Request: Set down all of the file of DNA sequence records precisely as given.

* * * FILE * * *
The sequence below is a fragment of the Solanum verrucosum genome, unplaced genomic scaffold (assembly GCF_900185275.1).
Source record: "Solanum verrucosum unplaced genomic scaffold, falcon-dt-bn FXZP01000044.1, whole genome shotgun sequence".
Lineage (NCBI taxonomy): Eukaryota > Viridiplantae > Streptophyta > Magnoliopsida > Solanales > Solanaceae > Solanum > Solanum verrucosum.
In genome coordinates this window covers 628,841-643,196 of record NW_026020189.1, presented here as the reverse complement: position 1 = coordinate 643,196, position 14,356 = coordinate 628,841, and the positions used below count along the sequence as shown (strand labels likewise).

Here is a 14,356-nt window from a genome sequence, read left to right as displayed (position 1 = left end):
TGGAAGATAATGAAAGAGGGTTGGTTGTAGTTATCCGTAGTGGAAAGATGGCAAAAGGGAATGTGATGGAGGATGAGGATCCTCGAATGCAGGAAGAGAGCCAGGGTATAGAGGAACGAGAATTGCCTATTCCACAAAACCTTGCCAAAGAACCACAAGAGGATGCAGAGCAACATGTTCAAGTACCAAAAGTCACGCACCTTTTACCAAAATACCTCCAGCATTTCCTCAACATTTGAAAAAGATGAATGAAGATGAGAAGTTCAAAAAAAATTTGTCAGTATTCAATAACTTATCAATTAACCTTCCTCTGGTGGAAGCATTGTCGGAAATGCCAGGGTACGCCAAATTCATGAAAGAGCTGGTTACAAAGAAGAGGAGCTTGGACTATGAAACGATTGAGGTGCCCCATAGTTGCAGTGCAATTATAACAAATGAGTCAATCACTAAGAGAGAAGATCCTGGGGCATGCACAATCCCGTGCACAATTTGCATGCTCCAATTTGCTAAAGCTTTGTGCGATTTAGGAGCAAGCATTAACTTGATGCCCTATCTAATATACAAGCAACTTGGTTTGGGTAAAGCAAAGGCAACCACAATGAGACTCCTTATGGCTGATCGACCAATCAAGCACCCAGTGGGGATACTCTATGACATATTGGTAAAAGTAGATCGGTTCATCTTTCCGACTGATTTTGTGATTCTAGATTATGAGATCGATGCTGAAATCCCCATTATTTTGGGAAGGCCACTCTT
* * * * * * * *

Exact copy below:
The sequence below is a fragment of the Solanum verrucosum genome, unplaced genomic scaffold (assembly GCF_900185275.1).
Source record: "Solanum verrucosum unplaced genomic scaffold, falcon-dt-bn FXZP01000044.1, whole genome shotgun sequence".
Lineage (NCBI taxonomy): Eukaryota > Viridiplantae > Streptophyta > Magnoliopsida > Solanales > Solanaceae > Solanum > Solanum verrucosum.
In genome coordinates this window covers 628,841-643,196 of record NW_026020189.1, presented here as the reverse complement: position 1 = coordinate 643,196, position 14,356 = coordinate 628,841, and the positions used below count along the sequence as shown (strand labels likewise).

Here is a 14,356-nt window from a genome sequence, read left to right as displayed (position 1 = left end):
TGGAAGATAATGAAAGAGGGTTGGTTGTAGTTATCCGTAGTGGAAAGATGGCAAAAGGGAATGTGATGGAGGATGAGGATCCTCGAATGCAGGAAGAGAGCCAGGGTATAGAGGAACGAGAATTGCCTATTCCACAAAACCTTGCCAAAGAACCACAAGAGGATGCAGAGCAACATGTTCAAGTACCAAAAGTCACGCACCTTTTACCAAAATACCTCCAGCATTTCCTCAACATTTGAAAAAGATGAATGAAGATGAGAAGTTCAAAAAAAATTTGTCAGTATTCAATAACTTATCAATTAACCTTCCTCTGGTGGAAGCATTGTCGGAAATGCCAGGGTACGCCAAATTCATGAAAGAGCTGGTTACAAAGAAGAGGAGCTTGGACTATGAAACGATTGAGGTGCCCCATAGTTGCAGTGCAATTATAACAAATGAGTCAATCACTAAGAGAGAAGATCCTGGGGCATGCACAATCCCGTGCACAATTTGCATGCTCCAATTTGCTAAAGCTTTGTGCGATTTAGGAGCAAGCATTAACTTGATGCCCTATCTAATATACAAGCAACTTGGTTTGGGTAAAGCAAAGGCAACCACAATGAGACTCCTTATGGCTGATCGACCAATCAAGCACCCAGTGGGGATACTCTATGACATATTGGTAAAAGTAGATCGGTTCATCTTTCCGACTGATTTTGTGATTCTAGATTATGAGATCGATGCTGAAATCCCCATTATTTTGGGAAGGCCACTCTT